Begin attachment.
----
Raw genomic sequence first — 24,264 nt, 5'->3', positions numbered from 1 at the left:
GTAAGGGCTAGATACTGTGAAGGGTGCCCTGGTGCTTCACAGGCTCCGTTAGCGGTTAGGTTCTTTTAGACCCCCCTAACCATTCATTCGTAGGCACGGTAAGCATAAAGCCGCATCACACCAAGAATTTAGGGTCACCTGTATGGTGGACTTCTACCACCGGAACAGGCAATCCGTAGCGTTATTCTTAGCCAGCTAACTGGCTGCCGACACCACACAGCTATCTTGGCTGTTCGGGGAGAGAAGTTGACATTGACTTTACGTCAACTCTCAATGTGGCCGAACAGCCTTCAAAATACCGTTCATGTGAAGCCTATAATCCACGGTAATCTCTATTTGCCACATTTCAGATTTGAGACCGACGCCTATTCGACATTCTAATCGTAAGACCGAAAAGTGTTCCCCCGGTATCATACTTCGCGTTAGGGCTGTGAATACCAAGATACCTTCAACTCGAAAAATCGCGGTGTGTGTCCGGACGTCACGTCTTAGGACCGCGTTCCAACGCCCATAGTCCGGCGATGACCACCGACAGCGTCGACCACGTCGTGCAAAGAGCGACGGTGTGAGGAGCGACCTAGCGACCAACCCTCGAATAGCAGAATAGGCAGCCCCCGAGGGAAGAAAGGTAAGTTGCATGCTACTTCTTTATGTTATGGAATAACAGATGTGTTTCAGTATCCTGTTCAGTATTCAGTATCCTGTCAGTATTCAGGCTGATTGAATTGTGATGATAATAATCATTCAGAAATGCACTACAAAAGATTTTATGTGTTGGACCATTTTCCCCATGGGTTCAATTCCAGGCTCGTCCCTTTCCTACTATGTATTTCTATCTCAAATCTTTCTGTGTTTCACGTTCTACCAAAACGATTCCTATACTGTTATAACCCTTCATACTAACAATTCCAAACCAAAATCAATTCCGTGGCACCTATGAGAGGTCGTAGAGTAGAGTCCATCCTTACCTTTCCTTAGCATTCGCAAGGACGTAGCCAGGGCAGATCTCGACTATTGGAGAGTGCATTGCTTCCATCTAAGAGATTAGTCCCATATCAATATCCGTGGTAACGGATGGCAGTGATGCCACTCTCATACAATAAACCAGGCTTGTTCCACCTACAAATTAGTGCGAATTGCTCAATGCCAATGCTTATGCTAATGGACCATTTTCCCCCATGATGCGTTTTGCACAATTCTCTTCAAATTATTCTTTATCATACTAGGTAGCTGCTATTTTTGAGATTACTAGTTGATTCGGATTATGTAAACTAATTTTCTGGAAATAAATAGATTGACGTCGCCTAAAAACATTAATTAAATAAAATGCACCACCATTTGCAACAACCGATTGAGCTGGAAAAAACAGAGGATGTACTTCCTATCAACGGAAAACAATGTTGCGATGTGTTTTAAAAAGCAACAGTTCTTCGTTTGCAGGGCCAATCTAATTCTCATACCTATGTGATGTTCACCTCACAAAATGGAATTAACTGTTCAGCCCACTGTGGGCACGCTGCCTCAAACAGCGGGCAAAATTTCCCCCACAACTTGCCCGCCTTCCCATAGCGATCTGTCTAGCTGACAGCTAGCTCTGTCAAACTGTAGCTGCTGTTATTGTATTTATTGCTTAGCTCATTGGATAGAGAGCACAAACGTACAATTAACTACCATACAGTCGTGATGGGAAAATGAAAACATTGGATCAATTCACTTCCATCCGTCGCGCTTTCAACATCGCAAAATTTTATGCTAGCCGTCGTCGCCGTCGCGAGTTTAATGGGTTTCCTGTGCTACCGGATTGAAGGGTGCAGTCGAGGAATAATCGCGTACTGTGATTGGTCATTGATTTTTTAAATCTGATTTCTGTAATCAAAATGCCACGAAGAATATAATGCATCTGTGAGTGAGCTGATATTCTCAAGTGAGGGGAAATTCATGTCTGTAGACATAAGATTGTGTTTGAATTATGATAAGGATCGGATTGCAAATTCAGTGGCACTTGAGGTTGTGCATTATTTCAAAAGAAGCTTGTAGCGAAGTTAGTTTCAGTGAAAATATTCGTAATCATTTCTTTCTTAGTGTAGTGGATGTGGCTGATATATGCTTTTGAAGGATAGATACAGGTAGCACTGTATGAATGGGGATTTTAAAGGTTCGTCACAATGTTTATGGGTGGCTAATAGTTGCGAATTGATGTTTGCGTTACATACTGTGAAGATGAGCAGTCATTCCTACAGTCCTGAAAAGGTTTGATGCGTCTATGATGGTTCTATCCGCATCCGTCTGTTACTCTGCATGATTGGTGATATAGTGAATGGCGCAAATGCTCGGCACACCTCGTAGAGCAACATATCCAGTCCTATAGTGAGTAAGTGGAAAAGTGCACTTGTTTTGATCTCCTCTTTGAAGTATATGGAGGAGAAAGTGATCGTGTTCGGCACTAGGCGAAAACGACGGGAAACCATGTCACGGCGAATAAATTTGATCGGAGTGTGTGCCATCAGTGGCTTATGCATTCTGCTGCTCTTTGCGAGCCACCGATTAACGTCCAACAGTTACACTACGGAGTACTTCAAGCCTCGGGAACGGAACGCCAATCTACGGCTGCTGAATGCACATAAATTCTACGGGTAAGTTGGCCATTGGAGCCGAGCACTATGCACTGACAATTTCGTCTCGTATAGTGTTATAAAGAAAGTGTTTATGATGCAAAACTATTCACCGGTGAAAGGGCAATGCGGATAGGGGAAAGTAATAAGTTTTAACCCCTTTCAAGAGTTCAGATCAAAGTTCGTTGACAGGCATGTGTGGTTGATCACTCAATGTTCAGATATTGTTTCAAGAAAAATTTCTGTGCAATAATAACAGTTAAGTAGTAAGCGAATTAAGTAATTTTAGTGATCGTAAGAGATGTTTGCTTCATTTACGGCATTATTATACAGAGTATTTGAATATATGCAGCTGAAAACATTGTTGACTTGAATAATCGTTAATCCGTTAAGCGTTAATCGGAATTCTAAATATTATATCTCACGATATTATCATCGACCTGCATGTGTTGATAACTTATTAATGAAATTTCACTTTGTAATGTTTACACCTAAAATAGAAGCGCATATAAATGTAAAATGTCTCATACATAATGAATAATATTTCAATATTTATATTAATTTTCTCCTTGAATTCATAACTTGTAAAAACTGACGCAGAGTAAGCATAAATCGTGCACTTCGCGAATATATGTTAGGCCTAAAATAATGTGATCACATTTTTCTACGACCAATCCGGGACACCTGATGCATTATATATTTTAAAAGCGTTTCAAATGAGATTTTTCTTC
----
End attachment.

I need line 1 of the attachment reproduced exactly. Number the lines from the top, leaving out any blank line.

Raw genomic sequence first — 24,264 nt, 5'->3', positions numbered from 1 at the left: